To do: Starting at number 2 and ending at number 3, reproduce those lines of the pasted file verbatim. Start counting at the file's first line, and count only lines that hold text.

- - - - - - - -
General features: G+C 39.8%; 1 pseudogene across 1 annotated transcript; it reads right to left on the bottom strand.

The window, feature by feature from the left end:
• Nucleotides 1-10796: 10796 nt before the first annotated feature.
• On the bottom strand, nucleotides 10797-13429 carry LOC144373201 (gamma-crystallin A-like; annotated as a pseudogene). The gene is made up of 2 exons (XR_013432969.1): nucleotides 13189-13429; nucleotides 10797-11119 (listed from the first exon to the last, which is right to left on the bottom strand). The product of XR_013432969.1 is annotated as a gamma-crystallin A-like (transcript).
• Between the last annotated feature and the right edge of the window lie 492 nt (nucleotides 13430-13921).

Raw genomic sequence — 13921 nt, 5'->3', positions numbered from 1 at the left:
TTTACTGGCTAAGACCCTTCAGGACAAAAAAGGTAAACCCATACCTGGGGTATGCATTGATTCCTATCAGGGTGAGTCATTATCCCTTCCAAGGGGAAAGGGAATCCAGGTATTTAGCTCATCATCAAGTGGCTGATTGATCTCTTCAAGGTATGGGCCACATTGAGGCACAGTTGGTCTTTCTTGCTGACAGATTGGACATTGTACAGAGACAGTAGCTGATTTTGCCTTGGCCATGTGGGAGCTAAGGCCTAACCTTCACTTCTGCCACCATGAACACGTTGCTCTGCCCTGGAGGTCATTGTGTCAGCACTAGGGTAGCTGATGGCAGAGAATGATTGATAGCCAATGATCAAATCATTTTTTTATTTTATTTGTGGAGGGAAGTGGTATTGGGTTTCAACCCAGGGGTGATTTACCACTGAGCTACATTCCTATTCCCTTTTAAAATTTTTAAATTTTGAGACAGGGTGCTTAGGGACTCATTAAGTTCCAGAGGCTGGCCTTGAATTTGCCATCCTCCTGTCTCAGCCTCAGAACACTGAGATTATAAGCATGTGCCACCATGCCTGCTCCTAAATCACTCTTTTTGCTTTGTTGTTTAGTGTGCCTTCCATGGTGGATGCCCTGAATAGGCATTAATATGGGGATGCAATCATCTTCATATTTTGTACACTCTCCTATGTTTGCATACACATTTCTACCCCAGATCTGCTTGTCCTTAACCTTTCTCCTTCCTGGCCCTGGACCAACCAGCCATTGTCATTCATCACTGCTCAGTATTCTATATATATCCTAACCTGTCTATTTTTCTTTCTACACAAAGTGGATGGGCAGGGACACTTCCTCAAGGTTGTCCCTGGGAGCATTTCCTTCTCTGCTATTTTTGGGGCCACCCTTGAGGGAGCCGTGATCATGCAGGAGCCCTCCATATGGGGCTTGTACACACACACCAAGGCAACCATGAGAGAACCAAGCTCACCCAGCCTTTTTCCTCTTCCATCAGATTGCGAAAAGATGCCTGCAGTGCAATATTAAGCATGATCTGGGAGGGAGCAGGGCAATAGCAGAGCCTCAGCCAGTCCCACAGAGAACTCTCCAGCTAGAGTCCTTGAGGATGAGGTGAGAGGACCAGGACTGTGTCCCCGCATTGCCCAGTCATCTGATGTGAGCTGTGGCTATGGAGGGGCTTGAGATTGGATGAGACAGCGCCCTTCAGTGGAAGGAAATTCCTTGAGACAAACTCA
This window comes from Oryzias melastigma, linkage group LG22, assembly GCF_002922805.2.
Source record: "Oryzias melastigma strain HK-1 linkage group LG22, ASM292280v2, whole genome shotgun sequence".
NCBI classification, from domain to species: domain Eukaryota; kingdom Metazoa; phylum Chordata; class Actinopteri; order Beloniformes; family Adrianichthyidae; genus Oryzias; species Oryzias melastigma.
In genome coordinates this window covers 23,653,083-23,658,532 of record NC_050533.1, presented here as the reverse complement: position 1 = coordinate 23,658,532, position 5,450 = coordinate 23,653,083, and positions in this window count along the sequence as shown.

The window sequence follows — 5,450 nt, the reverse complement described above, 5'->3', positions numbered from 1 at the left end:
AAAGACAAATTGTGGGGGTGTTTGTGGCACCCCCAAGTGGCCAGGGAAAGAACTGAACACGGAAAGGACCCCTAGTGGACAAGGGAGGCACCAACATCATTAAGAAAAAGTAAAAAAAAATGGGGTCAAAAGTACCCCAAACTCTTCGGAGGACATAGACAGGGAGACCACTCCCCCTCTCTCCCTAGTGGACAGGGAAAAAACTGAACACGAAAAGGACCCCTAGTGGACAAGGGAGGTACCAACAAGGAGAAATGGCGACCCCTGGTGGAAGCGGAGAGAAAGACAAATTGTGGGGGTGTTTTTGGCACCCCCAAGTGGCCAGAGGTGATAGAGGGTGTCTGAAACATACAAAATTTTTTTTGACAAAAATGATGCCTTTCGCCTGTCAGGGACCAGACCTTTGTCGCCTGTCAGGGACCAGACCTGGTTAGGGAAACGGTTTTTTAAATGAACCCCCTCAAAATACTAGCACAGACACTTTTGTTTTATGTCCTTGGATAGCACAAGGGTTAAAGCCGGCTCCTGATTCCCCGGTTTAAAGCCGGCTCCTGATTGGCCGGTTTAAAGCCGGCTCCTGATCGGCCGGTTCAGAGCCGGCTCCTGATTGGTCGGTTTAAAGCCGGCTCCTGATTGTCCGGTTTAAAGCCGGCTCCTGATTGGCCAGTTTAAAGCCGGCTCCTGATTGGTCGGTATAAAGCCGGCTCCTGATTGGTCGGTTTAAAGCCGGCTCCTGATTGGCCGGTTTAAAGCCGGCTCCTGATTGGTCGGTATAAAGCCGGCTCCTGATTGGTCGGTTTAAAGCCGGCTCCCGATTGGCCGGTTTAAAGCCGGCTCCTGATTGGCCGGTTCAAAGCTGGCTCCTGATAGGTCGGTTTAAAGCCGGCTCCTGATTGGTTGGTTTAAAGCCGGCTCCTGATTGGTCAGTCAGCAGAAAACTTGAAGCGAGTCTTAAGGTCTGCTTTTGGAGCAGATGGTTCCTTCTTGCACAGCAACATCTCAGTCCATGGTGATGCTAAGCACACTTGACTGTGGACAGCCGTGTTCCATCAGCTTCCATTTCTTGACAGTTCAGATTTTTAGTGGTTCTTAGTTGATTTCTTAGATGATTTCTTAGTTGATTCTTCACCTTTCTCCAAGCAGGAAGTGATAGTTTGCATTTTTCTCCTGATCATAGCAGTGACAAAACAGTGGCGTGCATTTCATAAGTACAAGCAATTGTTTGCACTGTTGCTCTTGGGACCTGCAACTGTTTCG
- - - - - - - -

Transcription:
The window, feature by feature from the left end:
• Nucleotides 1-10796: 10796 nt before the first annotated feature.